The troubled Albuquerque Rapid Transit system along Central Avenue (aka Route 66) saw a new problem pop up in less than two weeks of service — at least six traffic accidents.
KOAT-TV reported the sixth mishap Wednesday on the bus line since the service launched Nov. 30.
Almost all the accidents have been due to driver error — motorists turning into the dedicated bus lanes.
But a recent editorial in the Albuquerque Journal made good points. In short, ART remains confusing for many drivers, which is a recipe for crashes:
Right now, drivers on Central are inundated with a bewildering maze of signs and lane markers. In some places, an ART lane is painted reddish pink, but not others. In some, there’s an ART lane on both sides of the median; in others, it’s just on one.
It was a big ask to retrofit a circa 1937 major thoroughfare with a totally different traffic pattern, but with literally years of lead time (three to build, plus two to get diesel buses to replace the electric ones the city returned), this is the best we can do? […]
But it just may take an engineering fix, not a political one, to make the ART route an understandable one for locals and visitors alike. Because the system is hardly intuitive, even to alert and responsible drivers. City leaders need to ask the professionals – the traffic engineers among their ranks – to take a long hard look at recent accidents and determine whether signs, stripes or signals can be improved to prevent more.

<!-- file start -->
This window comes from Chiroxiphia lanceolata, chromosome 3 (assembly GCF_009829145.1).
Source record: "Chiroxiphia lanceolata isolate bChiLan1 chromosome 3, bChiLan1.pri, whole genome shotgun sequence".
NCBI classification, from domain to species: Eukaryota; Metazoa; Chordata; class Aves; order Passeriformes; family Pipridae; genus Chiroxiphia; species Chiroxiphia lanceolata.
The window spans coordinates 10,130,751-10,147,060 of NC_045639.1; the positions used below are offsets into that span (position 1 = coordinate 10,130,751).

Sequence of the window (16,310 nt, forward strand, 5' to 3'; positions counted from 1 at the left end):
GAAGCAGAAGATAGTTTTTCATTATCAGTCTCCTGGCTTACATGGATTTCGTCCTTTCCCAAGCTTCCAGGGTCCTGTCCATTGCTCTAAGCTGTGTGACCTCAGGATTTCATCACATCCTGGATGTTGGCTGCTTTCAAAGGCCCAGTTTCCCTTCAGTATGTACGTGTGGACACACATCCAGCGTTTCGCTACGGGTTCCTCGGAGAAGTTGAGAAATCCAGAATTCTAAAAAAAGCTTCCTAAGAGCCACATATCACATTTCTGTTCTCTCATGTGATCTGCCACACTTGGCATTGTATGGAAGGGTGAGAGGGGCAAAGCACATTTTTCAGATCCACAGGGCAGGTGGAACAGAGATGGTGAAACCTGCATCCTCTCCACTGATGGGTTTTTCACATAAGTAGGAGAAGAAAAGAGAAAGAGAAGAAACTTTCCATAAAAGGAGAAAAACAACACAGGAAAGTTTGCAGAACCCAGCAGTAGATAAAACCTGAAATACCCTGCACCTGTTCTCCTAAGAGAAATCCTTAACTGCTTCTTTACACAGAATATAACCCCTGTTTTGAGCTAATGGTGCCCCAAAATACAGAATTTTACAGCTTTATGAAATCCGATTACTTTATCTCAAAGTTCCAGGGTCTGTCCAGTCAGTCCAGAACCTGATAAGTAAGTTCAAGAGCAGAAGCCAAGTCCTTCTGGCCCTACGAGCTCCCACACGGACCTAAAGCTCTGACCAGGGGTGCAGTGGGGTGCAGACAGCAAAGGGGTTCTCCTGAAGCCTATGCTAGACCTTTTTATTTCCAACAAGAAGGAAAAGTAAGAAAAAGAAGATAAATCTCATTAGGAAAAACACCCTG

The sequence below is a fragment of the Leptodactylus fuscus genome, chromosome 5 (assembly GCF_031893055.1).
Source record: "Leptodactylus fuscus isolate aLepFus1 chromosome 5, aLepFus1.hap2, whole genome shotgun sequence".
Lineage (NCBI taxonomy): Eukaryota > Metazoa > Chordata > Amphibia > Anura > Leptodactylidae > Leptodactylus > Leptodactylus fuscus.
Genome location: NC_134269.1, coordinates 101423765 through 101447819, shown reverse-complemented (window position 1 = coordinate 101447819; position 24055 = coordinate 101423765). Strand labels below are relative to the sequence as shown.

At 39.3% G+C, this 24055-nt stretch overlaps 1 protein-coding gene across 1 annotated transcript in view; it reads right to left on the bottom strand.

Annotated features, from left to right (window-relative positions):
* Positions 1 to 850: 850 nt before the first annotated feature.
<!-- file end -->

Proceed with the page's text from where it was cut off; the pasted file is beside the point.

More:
The crashes are another in a list of complaints against ART.
Previous mayor Richard Berry, who shepherded ART into reality, led a ceremonial first ride on ART buses more than two years ago, but those electric vehicles were scrapped for traditional diesel buses because of serious design flaws. Several bus stops also had design flaws.
The Save Route 66 group, which opposed ART from the beginning, lists at least 60 businesses that closed in the wake of more than a year of its disruptive construction.
Last month, a fired traffic engineer filed a whistleblower lawsuit against the city and several officials, alleging shortcuts were made with ART at the cost of safety, including two pedestrian deaths.
(Screen-capture image from surveillance video of a pickup truck that crashed into an Albuquerque Rapid Transit bus)